Cellular antioxidant mechanisms control ROS concentrations, rather than to eliminate them completely, suggesting that some ROS may act as signaling molecules [5, 34–37, 46]. Although ROS have been considered as detrimental to seeds, advances in plant physiology evaluated them as messengers of various signal transduction pathways in plants. ROS are suggested as being beneficial for seed germination, seedling growth, protection against pathogens and controlling the cell redox status [28–40]. H2O2 is shown to be involved in the tolerance to various abiotic stresses acting as a secondary messenger , in cellular defense mechanisms against pathogens . H2O2 has also been identified in many processes in plants, including programmed cell death (PCD) [8, 73], somatic embryogenesis , root gravitropism , and ABA-mediated stomatal closure [20, 21], response to wounding . Superoxide (O2−•) found to have roles in cell death and plant defense . H2O2 also proved to have roles in protein phosphorylation through mitogen-activated protein kinase (MAP kinase) cascades [75, 76], calcium mobilization [77, 78], and regulation of gene expression [79, 80].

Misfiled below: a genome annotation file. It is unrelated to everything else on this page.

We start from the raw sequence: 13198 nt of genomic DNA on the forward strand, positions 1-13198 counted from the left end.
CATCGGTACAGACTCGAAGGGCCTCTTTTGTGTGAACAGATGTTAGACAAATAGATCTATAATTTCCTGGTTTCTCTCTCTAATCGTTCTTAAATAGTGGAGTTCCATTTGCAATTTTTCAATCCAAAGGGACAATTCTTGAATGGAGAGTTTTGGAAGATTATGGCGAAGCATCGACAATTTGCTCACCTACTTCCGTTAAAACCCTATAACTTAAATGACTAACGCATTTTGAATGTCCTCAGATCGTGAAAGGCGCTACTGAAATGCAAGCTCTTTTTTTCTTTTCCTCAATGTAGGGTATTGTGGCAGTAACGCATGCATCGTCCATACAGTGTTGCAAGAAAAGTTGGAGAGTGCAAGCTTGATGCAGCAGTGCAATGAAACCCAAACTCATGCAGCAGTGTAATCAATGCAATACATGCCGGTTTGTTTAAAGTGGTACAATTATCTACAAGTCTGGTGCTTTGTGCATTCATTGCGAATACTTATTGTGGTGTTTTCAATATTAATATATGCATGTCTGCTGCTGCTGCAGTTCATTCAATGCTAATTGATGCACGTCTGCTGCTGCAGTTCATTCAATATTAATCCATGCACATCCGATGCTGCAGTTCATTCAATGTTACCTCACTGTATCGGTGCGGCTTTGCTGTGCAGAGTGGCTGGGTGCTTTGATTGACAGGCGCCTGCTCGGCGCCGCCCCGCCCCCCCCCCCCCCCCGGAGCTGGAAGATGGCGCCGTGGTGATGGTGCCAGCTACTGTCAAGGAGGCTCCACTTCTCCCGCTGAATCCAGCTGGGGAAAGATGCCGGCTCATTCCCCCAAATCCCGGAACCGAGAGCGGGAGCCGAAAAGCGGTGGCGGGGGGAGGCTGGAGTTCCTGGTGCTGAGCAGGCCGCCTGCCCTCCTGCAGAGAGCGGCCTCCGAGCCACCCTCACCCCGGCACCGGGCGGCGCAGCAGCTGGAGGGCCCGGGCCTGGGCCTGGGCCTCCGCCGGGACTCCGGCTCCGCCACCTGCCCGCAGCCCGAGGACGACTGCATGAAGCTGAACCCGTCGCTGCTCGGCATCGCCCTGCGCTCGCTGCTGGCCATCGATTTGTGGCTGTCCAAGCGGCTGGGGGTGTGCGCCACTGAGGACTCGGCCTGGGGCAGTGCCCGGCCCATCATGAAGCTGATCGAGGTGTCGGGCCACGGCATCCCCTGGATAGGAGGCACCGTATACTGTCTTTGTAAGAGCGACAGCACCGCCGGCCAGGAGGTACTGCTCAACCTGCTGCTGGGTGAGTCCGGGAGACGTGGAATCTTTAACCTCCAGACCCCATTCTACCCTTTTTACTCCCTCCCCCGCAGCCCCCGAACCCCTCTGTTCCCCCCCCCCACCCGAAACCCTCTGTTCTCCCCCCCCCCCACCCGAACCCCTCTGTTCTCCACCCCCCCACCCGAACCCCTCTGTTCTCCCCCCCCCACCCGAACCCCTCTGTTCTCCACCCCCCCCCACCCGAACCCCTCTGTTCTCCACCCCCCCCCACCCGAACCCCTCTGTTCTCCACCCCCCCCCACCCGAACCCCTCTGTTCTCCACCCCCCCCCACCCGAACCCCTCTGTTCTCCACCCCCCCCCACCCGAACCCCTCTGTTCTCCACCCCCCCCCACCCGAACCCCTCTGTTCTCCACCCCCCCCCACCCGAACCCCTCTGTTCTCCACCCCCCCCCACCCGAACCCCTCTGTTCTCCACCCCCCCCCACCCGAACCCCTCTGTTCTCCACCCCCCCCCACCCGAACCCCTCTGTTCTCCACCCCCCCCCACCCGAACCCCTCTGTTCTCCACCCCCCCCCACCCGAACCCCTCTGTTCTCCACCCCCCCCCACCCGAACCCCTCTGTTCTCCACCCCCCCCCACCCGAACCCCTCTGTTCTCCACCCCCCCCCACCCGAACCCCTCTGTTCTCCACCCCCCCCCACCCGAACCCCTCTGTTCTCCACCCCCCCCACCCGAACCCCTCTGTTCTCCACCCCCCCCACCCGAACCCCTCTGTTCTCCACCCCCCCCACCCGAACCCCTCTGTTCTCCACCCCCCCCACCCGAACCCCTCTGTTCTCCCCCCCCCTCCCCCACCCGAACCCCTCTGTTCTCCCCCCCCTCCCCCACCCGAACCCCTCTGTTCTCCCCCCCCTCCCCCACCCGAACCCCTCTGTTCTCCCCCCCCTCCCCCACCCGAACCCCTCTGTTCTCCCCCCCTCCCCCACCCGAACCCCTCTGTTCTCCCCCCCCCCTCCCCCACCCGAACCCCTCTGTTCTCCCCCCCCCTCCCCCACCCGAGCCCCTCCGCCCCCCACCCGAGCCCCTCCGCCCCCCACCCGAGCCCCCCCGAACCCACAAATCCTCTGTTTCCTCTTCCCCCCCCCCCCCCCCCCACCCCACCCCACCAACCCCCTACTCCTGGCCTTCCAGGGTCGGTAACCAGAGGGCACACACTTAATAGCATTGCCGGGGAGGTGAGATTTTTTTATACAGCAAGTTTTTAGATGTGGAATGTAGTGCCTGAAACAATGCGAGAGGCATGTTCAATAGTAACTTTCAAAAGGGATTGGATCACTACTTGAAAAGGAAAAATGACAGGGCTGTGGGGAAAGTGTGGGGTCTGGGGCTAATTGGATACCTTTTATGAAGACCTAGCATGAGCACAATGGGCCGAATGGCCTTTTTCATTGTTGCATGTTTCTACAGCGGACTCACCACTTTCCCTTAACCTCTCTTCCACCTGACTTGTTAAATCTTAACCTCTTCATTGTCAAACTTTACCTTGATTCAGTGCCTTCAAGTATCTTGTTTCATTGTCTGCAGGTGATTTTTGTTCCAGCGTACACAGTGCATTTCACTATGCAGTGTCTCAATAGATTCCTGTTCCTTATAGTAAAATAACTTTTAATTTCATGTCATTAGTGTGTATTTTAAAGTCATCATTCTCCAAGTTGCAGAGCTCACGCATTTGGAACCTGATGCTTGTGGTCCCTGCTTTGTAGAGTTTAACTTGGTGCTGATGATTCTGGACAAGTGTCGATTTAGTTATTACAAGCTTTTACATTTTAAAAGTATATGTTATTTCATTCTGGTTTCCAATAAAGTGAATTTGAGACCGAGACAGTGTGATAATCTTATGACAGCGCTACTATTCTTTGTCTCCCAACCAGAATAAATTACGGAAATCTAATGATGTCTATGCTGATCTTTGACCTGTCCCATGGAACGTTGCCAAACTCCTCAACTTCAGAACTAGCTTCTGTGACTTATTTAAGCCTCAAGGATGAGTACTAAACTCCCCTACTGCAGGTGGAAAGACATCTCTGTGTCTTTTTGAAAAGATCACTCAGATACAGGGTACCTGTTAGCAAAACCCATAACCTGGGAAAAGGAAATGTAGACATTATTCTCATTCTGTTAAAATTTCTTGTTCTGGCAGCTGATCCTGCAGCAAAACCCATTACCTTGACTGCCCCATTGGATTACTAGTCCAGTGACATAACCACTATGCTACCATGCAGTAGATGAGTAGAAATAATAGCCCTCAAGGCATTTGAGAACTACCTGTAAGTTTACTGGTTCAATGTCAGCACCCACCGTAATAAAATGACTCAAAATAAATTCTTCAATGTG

6. Control of ROS levels: detoxifying mechanisms